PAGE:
Both men and women’s hormones are greatly effected by the type and duration of exercise chosen. Even though it is seen as a healthy stress, excessive training and high intensity workouts can negatively affect hormones and can even hinder weight loss progress. Physical stress causes the adrenal glands to release cortisol and then in turn, can lower sex hormones like testosterone, estrogen, and progesterone. Elevated cortisol causes us to retain weight in our midsection and if the body is already stressed from emotional, physical, or mental stress, adding extra physical stress isn’t going to benefit us.

Choosing an exercise that is gentle on our metabolic health such as weight lifting, is very important for hormone health, fertility, metabolism, and weight loss. Resistance training has also shown to directly effect testosterone production in men by increasing levels after a workout session.

Mental Health

Many of us use walking as a tool to clear our brains when experiencing a negative emotion. It has been observed that forward movement such as walking and observing our surrounding environment helps us process difficult emotions and traumatic events.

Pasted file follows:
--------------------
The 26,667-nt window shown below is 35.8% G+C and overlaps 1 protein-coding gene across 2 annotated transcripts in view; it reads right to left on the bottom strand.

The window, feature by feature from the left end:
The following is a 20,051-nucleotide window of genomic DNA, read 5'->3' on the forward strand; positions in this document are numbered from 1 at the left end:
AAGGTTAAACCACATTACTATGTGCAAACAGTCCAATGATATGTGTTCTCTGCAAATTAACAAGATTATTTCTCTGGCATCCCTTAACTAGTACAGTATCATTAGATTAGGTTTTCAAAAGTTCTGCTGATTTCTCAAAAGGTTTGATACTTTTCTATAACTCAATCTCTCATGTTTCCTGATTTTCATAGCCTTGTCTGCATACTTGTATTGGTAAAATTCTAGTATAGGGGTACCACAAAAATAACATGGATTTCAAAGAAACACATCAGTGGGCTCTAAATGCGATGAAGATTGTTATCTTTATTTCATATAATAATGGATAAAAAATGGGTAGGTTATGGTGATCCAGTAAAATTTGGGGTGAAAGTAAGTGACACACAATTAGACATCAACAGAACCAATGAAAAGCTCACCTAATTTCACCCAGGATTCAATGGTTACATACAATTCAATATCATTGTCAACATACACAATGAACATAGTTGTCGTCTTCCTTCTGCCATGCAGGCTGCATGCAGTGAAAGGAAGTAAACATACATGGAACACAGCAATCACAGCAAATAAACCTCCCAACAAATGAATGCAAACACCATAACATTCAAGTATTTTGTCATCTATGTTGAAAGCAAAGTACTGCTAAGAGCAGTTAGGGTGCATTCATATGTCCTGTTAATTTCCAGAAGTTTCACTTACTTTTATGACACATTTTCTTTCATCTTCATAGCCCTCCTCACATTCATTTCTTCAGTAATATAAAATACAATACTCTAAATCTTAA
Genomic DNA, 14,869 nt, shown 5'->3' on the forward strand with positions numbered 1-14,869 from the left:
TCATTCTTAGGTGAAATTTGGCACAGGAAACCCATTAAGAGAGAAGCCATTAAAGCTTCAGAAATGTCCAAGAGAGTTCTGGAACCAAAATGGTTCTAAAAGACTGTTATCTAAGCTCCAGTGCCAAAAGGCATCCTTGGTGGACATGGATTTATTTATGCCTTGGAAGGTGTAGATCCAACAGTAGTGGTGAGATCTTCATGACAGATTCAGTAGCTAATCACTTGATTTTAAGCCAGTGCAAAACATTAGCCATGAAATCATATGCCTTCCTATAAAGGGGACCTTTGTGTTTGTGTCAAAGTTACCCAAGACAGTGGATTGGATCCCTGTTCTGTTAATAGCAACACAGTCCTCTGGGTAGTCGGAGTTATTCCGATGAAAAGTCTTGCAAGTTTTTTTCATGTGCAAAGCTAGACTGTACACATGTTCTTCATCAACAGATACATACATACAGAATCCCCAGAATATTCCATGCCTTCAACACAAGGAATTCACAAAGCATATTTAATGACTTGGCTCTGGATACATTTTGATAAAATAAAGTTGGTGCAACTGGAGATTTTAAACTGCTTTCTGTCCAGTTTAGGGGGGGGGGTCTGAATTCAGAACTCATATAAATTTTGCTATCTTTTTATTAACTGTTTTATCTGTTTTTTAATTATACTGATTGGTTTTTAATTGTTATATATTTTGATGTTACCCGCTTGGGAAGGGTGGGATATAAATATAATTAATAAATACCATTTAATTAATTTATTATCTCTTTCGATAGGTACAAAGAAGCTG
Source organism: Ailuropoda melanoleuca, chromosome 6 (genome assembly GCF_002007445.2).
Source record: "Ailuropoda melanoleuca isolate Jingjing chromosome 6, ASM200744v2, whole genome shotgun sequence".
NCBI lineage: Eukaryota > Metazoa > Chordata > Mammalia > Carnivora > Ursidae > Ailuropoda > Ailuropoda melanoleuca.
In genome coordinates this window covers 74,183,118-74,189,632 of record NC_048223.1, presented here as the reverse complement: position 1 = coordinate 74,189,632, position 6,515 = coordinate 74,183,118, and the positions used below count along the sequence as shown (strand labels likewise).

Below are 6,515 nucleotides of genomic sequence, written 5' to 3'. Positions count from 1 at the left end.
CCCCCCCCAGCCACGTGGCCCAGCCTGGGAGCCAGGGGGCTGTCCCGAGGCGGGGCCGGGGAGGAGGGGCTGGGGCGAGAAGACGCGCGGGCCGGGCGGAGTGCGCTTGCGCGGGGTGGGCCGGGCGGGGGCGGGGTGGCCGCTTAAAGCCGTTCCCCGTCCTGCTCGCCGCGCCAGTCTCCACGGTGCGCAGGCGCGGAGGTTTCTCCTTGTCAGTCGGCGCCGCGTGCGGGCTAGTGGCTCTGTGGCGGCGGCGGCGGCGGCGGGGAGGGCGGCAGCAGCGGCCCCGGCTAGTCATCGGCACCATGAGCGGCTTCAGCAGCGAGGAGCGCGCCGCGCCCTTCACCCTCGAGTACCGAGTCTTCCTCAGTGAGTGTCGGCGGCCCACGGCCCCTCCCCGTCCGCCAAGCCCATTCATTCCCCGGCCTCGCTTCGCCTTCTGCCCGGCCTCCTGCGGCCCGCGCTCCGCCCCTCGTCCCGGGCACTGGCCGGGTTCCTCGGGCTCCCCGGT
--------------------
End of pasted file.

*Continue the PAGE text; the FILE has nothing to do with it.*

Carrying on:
A therapy used by phycologists called Eye Movement Desensitization and Reprocessing (EMDR) uses lateral eye movement and imagery to calm the amygdala in the brain where we store negative memories and emotions. When we are walking and physically moving forward, our eyes are moving back and forth to observe our environment. This forward motion combined with lateral eye movement has a similar affect as EMDR therapy and helps us to process our emotions by quieting our fear response and activates dopamine to induce feelings of pleasure, satisfaction, and motivation. The physical act of moving forward also symbolizes “forward movement” into the difficult situation we’re facing and works to calm our nervous system.